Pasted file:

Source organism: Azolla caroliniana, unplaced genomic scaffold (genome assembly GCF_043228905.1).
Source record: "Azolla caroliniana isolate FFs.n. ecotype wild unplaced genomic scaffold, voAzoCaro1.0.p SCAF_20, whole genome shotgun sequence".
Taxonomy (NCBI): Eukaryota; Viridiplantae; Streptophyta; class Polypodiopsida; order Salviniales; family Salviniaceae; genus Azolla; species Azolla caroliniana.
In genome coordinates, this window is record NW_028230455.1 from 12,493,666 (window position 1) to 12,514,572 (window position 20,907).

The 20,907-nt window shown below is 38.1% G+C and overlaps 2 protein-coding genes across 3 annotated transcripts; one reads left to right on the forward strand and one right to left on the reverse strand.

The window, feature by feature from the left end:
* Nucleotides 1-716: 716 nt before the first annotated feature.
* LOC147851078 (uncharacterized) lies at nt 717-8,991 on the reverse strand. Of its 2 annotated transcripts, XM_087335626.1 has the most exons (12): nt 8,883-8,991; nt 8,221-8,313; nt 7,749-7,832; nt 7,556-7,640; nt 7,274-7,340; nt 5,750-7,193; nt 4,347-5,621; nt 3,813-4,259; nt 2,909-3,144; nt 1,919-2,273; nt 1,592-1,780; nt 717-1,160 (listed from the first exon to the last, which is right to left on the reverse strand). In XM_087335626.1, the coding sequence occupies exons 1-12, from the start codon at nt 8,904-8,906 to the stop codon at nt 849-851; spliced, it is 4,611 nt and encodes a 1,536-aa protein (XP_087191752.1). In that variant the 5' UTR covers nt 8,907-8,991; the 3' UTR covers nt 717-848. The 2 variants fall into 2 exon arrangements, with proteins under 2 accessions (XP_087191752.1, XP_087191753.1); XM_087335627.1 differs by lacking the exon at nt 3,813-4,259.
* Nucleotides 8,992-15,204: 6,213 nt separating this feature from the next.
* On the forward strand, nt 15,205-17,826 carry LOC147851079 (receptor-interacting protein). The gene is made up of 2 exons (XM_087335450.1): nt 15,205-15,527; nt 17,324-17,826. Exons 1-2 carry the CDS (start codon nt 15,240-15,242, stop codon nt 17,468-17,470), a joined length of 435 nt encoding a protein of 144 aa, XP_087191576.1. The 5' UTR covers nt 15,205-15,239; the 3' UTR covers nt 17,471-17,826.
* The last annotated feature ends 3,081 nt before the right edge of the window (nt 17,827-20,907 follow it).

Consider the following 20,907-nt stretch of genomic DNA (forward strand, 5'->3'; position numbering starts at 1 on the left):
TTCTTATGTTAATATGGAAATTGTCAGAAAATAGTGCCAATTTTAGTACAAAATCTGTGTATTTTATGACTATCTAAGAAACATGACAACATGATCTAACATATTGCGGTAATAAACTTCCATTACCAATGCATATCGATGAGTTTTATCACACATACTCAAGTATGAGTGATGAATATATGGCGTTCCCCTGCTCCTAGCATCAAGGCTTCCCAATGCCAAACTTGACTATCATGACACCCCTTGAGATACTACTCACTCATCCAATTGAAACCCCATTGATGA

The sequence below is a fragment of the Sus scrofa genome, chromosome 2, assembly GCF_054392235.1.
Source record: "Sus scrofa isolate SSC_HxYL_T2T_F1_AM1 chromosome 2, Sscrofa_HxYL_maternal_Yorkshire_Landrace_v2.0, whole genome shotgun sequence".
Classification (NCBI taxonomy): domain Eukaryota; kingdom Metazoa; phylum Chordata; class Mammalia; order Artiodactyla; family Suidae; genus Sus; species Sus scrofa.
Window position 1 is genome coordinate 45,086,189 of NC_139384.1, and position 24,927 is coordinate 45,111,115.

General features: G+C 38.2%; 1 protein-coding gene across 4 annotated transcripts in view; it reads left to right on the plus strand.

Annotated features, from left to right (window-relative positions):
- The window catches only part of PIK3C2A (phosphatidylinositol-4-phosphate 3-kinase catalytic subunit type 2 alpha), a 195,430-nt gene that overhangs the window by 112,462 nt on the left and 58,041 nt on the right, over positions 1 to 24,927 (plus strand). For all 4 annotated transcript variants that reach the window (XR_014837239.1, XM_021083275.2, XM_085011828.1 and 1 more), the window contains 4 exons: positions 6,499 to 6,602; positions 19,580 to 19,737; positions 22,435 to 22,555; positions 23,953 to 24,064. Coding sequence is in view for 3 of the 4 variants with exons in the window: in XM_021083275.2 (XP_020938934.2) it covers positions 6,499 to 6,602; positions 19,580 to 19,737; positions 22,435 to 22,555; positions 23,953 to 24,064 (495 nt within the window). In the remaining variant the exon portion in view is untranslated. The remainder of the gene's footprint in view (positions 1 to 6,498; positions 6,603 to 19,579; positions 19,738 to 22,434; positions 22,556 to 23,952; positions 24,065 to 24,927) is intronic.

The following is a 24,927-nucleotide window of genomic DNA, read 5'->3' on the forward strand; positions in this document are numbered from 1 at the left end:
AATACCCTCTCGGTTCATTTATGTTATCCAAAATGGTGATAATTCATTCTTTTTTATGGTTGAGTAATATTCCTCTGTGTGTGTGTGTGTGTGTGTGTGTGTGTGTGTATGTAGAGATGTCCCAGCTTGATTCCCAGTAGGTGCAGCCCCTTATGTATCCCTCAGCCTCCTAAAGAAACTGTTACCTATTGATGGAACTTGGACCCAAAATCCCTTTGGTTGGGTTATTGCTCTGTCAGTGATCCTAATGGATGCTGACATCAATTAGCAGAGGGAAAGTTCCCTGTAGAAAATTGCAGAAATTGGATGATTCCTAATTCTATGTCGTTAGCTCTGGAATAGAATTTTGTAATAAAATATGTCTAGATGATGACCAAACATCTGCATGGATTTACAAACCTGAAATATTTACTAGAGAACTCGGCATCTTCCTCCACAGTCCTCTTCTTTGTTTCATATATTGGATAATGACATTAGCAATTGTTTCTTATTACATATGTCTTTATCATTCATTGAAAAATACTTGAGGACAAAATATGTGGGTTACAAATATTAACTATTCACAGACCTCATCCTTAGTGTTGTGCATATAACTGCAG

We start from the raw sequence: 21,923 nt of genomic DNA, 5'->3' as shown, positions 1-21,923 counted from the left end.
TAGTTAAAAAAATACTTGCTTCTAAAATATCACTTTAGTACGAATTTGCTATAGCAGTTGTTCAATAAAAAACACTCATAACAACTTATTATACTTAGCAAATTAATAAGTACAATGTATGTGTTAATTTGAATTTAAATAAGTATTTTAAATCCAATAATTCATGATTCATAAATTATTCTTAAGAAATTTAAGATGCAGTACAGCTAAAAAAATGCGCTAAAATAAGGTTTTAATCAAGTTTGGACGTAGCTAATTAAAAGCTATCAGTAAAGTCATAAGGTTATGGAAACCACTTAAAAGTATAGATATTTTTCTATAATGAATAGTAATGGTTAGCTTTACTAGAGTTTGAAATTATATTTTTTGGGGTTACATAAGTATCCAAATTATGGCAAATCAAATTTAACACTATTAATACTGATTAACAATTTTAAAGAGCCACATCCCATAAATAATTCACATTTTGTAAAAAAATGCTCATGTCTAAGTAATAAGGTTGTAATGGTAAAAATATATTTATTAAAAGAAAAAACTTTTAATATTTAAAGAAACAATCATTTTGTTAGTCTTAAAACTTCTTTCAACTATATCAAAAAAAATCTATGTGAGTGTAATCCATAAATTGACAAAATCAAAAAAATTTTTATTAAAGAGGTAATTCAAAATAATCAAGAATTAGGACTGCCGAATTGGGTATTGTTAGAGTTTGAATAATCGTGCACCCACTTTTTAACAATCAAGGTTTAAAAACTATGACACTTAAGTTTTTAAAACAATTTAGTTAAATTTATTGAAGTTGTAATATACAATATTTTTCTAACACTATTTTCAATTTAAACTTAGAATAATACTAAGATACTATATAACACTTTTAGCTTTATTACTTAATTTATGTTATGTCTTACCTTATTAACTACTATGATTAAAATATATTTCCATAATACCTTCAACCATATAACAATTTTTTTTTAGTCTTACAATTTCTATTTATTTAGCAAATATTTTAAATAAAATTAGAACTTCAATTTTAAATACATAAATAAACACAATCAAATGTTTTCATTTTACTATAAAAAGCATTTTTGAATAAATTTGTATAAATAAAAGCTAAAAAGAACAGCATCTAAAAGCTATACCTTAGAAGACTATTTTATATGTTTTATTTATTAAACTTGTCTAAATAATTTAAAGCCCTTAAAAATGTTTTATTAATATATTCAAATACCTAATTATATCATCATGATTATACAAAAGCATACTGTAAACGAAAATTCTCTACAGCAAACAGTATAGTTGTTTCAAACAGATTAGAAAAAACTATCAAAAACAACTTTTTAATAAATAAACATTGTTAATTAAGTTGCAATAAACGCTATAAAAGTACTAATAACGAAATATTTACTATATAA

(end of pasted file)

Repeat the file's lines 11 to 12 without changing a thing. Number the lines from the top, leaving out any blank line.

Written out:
* The last annotated feature ends 3,081 nt before the right edge of the window (nt 17,827-20,907 follow it).

Consider the following 20,907-nt stretch of genomic DNA (forward strand, 5'->3'; position numbering starts at 1 on the left):